In his landmark book, How We Die, surgeon and medical professor Sherwin B. Nuland (who also transitioned in 2014) quotes 16th century French social philosopher Michel de Montaigne: “Your death is part of the order of the universe…’tis the condition of your creation. Give place to others, as others have given place to you.” And with wisdom and veracity he admonishes, “The utility of living consists not in the length of days, but in the use of time; a man may have lived long, and yet lived but a little.”

We use our time well when we hold the hearts of those we serve, whether relatives, friends, clients — or strangers. The woman behind me in line at the post office a few days ago spontaneously told me, “My best friend died last night.” In that moment, I was invited to hold the space for her fierce, fresh grief. From my own wild, wounded and wide-open heart, I answered the call.

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15 Comments »

  1. Carol Hurst February 3, 2015 at 4:15 am - Reply

    I trust this sharing was as therapeutic for you to write as it was beneficial for me to read.

    • Amara Rose February 3, 2015 at 9:46 am - Reply

      You nailed it, Carol! I am so glad you found it useful….it’s a stretch to be this vulnerable in public.

      Blessings,
      Amara

  2. J. Burgess Kegan February 3, 2015 at 7:38 am - Reply

    Amara,
    You continue to move me with your writing. Thank you…Burgess

    • Amara Rose February 3, 2015 at 9:49 am - Reply

      Thank you, Burgess. This was a song from my soul… when I saw that greeting card, the entire essay just poured into my consciousness and I had to hurry back to my laptop to get it all down :-)

      Appreciate you…

  3. Pat Smoot February 3, 2015 at 11:29 am - Reply

    Thank you for sharing, and I am so sorry for your loss.

    • Amara Rose February 3, 2015 at 6:07 pm - Reply

      Thank you, Pat. It was cathartic to write, and my hope was that it would prove so for readers. We all go through similar emotions when those we love transition.

  4. janeen February 3, 2015 at 11:45 am - Reply

    Wonderful, enlightening and well-written “song from the soul” you have shared!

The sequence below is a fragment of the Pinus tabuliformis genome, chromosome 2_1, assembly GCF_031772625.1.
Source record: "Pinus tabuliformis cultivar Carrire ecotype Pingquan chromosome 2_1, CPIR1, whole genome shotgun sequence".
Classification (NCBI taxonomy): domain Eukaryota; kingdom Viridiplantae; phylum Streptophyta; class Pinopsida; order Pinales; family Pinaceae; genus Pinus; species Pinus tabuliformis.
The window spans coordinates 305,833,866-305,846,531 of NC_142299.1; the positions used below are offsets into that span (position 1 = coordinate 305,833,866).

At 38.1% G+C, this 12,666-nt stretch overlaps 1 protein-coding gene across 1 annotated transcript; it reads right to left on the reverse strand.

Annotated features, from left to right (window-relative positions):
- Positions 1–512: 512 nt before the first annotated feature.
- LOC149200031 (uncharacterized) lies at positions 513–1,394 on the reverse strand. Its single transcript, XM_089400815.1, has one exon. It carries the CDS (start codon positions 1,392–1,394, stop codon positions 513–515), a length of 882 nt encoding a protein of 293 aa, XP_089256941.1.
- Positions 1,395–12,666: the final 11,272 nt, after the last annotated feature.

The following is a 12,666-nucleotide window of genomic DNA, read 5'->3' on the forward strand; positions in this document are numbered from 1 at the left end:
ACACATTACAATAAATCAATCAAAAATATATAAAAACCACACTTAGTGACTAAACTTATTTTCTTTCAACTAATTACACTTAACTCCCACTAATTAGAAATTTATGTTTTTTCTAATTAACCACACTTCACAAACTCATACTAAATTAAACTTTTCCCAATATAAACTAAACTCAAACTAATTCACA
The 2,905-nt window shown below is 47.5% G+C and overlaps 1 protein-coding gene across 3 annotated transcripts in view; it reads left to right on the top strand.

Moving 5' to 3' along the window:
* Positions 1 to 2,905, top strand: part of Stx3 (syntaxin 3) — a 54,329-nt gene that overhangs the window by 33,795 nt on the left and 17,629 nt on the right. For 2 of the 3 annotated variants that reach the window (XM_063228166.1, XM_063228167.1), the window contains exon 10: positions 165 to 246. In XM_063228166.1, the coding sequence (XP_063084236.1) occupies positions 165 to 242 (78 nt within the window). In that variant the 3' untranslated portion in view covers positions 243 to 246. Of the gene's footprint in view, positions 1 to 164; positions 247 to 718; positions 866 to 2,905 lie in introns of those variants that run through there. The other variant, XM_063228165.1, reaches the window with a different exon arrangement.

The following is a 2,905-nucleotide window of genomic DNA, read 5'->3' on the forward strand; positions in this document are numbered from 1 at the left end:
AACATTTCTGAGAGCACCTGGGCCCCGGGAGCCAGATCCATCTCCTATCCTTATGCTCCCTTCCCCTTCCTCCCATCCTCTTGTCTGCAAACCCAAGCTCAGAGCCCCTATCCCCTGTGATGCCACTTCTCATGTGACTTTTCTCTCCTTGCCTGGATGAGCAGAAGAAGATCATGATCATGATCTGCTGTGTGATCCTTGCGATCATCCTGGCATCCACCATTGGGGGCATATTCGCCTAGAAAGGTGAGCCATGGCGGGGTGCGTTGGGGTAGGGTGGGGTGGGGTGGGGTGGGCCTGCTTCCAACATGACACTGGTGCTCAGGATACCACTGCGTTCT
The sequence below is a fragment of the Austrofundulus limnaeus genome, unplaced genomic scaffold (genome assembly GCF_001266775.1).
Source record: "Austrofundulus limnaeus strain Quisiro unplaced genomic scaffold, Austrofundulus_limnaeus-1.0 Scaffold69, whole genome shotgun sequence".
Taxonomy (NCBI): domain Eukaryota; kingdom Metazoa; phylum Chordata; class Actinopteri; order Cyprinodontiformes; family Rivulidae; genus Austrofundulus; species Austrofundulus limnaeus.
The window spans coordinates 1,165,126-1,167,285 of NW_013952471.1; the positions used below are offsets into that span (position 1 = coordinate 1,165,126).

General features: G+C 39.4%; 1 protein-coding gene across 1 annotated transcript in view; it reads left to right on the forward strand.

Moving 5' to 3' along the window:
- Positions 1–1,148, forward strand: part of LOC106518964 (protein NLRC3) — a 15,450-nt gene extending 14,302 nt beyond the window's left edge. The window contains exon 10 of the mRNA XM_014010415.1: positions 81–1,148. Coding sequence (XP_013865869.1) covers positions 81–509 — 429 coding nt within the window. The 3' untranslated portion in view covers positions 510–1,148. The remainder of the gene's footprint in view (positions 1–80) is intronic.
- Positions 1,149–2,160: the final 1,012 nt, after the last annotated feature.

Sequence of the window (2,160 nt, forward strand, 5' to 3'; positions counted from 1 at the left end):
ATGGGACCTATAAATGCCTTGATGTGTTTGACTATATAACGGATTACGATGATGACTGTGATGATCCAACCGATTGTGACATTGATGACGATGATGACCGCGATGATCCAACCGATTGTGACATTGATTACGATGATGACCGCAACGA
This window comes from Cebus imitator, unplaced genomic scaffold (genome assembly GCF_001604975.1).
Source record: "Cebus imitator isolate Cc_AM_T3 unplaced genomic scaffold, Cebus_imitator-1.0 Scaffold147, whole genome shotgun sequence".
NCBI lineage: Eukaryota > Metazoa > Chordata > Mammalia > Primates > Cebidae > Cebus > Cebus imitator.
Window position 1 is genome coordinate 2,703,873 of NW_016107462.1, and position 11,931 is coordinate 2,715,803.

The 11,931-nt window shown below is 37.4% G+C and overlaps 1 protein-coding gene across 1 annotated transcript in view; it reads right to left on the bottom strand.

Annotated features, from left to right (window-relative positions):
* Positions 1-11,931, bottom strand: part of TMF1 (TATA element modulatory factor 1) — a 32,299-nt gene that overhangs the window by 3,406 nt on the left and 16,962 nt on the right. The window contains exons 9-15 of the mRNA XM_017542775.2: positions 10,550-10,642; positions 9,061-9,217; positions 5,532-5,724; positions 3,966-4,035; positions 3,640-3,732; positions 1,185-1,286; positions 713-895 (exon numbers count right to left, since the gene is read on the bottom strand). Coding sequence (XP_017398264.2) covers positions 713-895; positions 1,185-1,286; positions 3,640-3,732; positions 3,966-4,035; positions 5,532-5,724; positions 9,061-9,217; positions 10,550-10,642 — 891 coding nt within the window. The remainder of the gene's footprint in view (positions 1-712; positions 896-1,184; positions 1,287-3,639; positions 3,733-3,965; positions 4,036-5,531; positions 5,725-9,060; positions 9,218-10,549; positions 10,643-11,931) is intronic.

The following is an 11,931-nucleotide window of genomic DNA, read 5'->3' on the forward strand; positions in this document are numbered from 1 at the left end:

• Amara Rose February 3, 2015 at 6:08 pm - Reply

      Thank you so much, Janeen. You are a new voice here, so I am honored to be of service!

  5. Beth Miller-Bornemann February 4, 2015 at 2:52 pm - Reply

    Amara, you write beautifully and touched me to my soul. I have lost both my parents and I think that is part of why I am so drawn to this business. People ask me what I like so much about the reverse mortgage business and it is, without question, my clients. They are happy, gracious, grateful, funny, inspired and inspirational. Most importantly they share with me a precious piece of their history that only I get to see and hear and live with through their eyes.
    Thank you so much for sharing your story. You are right, it is hard to be publicly vulnerable. You accomplished it with grace. Thanks!

    • Amara Rose February 5, 2015 at 11:00 am - Reply

      Beth,

      The beautiful way you describe your clients lets us know they are blessed to work with you, someone who sees who they truly are as people and wants to contribute to their life enrichment. Your business defines “service” — and I’m sure your parents, from a dimension beyond, are very proud of you.

  6. Bruce Lamarche February 4, 2015 at 3:43 pm - Reply

    Amara,

    WOW! You really touched me with your article on Awakening to Grief. It’s so neat to see this kind of content in a “professional-finance” venue. I’m a 66 year old REM professional who is about to see both my parents “pass” and the complications of dementia while we wait.

    I care greatly about “my” seniors and want to do magic for them when it’s appropriate, with the REM products. It’s interesting that we create serious business value with our clients as we do our moral obligation to do the “right thing” for them. To care for the needs of our clients we MUST educate ourselves to the issues that they are facing. This requires putting ourselves in their position (difficult to do as we have not experienced it … yet) and listening well, to not only their words but to the context from which they come while trying to understand the feelings and fears before us. Articles like those you provide help with this.

    These older folk are not just clients. They are special people who have lived so much life that we can not understand who they are in a few meetings. We have an obligation to care for their interests completely and first before evaluating that cold word “profit”.

    Just for fun, I’m going to order the Four-Fold Way book to help me redefine my life path.

    I find it interesting that in my earlier years, (you know … the ones where we know it all? LOL) I was quite sure that topics like that in the book were “who-doo voo-doo”.

    Now, as I age, I’m not so sure about a lot of things … except that there is definitely a deeper level to life that is holistic, intuitive, spiritual, etc. There is so much to learn and there are things about life and our existence that we can’t even begin to comprehend. Perhaps dying is not a wall but a door!! Wow!

    At 66, this boy is reinventing himself! Bring it on!

    Thanks again for your wisdom and for sharing what you’ve learned.

    Bruce

    • Amara Rose February 5, 2015 at 11:04 am - Reply

      Dear Bruce,

      Thank you for this. You are spot-on, and a gift to the seniors you serve, because you put “service” first. I am honored to meet you.

      May your own parents’ imminent passage be gentle and filled with grace and love ~

      Blessings,
      Amara